Finland: Internationalization as the key to Growth and M-Commerce Success

Finland: Internationalization as the key to Growth and M-Commerce Success

Tommi Pelkonen (Satama Interactive and Helsinki School of Economics, Finland)
Copyright: © 2009 |Pages: 13
DOI: 10.4018/978-1-60566-366-1.ch015
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This chapter describes the Finnish mobile telecommunications industry trends and prospects. In addition, it presents two theoretical frameworks based on the Finnish companies’ experiences in the turbulent m-commerce markets. First, the internationalization framework is targeted to facilitate m-commerce actors to position themselves in the global telecom business. Second, the mobile media framework is targeted to facilitate analyses related to the emerging mobile media markets. Furthermore, the chapter presents five mini-cases of Finnish m-commerce companies and concludes with theoretical and managerial implications to m-commerce actors.
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Introduction: Finland, The Mobile Pioneering Country

As a small North European country with only 5.1 million inhabitants, Finland is a very unlikely country to be the homeland for the mobile telecom industry giant, Nokia. Yet, since early 1990s, Nokia has been one of world’s leading companies in creating and orchestrating the m-commerce industry. Finnish telecom industry has a long and fascinating background, having links to the Russian Czar and nationalistic movement in the late 19th century and pioneering scrambled radio communications solutions for the Finnish Army in WW-II. Nokia’s outstanding business performance in the 1990s and early 21st century, as such, offers an attractive subject of analysis for this book. Additional interest in this Northern tiny country stems from the fact that very few economies globally have become so rapidly linked to the success of one single homegrown multinational company.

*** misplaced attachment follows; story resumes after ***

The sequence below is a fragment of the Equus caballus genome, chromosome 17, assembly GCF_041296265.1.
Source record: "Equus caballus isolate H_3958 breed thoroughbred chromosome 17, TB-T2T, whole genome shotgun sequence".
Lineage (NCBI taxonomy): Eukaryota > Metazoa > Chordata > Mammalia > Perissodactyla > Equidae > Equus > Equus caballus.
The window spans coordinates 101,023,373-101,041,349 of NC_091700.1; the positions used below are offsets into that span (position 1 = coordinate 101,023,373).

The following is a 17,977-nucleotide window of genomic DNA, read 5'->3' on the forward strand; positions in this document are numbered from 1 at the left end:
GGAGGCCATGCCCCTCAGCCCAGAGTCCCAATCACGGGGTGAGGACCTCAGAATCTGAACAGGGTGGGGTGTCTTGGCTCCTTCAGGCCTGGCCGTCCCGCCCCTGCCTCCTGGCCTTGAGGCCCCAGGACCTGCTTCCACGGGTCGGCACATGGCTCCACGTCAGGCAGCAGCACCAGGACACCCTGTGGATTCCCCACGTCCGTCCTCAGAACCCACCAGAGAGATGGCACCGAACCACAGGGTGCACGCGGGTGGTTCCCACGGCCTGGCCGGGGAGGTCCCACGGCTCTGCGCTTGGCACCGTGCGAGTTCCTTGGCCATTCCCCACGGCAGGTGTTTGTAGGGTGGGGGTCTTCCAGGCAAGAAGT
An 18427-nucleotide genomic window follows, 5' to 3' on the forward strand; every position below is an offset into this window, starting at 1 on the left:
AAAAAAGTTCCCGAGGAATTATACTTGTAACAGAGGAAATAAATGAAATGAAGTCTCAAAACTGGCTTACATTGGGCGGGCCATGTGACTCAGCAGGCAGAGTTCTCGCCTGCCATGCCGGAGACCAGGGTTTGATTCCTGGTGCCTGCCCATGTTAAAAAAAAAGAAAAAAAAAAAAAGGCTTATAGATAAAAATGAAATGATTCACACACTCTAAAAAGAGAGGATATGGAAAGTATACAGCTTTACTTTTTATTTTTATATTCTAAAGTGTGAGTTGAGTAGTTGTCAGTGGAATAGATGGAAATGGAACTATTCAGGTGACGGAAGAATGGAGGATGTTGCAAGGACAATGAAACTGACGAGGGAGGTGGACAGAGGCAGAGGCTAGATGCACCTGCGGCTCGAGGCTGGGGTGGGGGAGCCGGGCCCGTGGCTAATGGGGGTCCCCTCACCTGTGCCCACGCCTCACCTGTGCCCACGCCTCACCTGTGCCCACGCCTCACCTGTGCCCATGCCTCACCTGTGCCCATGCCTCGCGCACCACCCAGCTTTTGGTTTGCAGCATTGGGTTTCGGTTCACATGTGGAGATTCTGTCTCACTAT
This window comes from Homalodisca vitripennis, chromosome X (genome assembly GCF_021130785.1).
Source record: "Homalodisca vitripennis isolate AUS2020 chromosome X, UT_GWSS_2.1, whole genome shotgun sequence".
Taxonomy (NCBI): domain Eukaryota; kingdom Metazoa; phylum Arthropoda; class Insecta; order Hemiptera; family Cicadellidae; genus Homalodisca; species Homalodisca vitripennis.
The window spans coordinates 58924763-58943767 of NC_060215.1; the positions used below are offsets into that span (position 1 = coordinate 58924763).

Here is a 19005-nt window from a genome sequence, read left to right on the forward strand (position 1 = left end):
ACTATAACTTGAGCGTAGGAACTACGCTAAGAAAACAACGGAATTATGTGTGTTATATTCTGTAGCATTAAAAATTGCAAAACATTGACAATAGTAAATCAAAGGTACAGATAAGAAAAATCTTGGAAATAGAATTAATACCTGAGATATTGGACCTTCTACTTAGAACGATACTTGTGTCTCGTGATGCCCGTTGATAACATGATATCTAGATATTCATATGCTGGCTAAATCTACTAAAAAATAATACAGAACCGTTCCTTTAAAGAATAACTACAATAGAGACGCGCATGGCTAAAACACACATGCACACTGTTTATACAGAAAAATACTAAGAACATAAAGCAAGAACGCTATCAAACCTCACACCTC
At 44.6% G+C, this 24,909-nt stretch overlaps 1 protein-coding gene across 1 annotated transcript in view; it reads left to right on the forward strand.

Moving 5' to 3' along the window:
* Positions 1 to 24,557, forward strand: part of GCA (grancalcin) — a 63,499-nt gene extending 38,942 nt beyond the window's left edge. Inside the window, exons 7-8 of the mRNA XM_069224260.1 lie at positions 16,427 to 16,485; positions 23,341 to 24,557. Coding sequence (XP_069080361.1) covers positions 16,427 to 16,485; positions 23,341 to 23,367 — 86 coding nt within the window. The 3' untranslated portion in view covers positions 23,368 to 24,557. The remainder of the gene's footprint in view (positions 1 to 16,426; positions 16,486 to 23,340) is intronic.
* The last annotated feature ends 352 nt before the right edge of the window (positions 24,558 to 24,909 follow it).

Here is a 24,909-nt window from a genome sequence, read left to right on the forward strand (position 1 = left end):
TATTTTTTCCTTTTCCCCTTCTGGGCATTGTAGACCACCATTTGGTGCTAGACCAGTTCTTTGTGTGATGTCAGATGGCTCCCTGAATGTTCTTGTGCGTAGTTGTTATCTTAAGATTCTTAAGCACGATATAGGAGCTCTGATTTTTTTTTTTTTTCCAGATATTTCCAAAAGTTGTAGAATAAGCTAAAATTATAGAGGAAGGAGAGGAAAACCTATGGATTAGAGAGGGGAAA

This chapter illustrates the status of the Finnish mobile industry in the early 2005. The key objective of the chapter is to assess how a small m-commerce related company originating from a small and open economy (SMOPEC, see Luostarinen 1979) has a significant need to start planning its internationalization strategy and operations nearly from day one of its business operations. In addition, the chapter aims to illustrate the international interorganizational networks a leading m-commerce company has to enmesh in, to succeed in the contemporary world. The following questions are addressed in this chapter:

  • 1.

    How can an m-commerce industry actor analyze its position in dynamic and global mobile telecommunications markets?

  • 2.

    What kind of challenges is the global mobile telecommunications industry likely to face based on the pioneering Nordic experiences of Finland, and particularly Nokia?

  • 3.

    What kind of impacts does a single multinational corporation, such as Nokia, have globally on the development of fruitful and successful m-commerce business environments?

In this analysis, the companies originating from small domestic markets, such as Finland, are seen to relate to the “born global/international”-category (BG) of companies (Madsen and Servais, 1997). BG companies have right from the inception a strong ambition to operate their businesses internationally.

The chapter has five main parts. First, selected basic facts of Finnish markets are presented. Second, an analysis framework to help to position companies within the global m-commerce value creation networks (Pelkonen and Dholakia 2004) is formed and described. Third, as one of the core areas for mobile commerce—at least in 2005—is mobile media content, the chapter presents a model to evaluate various elements of mobile media development. Fourth, some interesting success cases are presented to illustrate the impact Nokia has had on small companies wanting to expand from the marginal domestic markets to the major global markets. Finally, some conclusions and recommendations are drawn from the cases and models presented.


Historical Overview Of Finnish Development

The Finnish telecom industry dates back to 19th century when the first telecom networks were built in the country, initiated by the Russian Czar and the Finnish autonomous government. Until the 1980s, because of very limited capital resources available in the country, local telecom companies and cooperatives dominated the Finnish telecommunications markets. Yet, the nearly 300 local telephone companies had very talented personnel and Finland’s telecom industry, led by the national monopoly company Telecom Finland (now part of Swedish-Finnish TeliaSonera), gradually developed one of the most sophisticated networks in Western Europe. Liberalization and digitization of the telecom network, strongly initiated and steered by the Finnish government, boosted the sophistication of the networks. In addition, the Finnish Technology Agency, TEKES, supported strongly the formation of the Finnish mobile cluster with several technology programs and networking events.

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